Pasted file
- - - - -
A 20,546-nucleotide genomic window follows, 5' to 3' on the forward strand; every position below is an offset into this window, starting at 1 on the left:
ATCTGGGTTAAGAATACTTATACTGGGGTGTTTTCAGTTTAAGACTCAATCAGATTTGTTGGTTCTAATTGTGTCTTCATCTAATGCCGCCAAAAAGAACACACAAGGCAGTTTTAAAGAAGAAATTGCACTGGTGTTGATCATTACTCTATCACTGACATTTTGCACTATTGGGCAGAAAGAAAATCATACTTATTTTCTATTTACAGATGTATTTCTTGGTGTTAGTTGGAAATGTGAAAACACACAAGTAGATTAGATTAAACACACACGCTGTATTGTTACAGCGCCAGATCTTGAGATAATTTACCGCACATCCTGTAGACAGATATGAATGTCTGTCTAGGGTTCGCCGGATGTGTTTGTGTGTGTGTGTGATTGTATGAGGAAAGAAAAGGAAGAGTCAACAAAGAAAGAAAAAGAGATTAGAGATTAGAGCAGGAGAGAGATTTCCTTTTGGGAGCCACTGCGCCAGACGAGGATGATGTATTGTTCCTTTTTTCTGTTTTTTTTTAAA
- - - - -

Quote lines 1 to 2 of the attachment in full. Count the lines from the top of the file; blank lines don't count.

A 20,546-nucleotide genomic window follows, 5' to 3' on the forward strand; every position below is an offset into this window, starting at 1 on the left:
ATCTGGGTTAAGAATACTTATACTGGGGTGTTTTCAGTTTAAGACTCAATCAGATTTGTTGGTTCTAATTGTGTCTTCATCTAATGCCGCCAAAAAGAACACACAAGGCAGTTTTAAAGAAGAAATTGCACTGGTGTTGATCATTACTCTATCACTGACATTTTGCACTATTGGGCAGAAAGAAAATCATACTTATTTTCTATTTACAGATGTATTTCTTGGTGTTAGTTGGAAATGTGAAAACACACAAGTAGATTAGATTAAACACACACGCTGTATTGTTACAGCGCCAGATCTTGAGATAATTTACCGCACATCCTGTAGACAGATATGAATGTCTGTCTAGGGTTCGCCGGATGTGTTTGTGTGTGTGTGTGATTGTATGAGGAAAGAAAAGGAAGAGTCAACAAAGAAAGAAAAAGAGATTAGAGATTAGAGCAGGAGAGAGATTTCCTTTTGGGAGCCACTGCGCCAGACGAGGATGATGTATTGTTCCTTTTTTCTGTTTTTTTTTAAA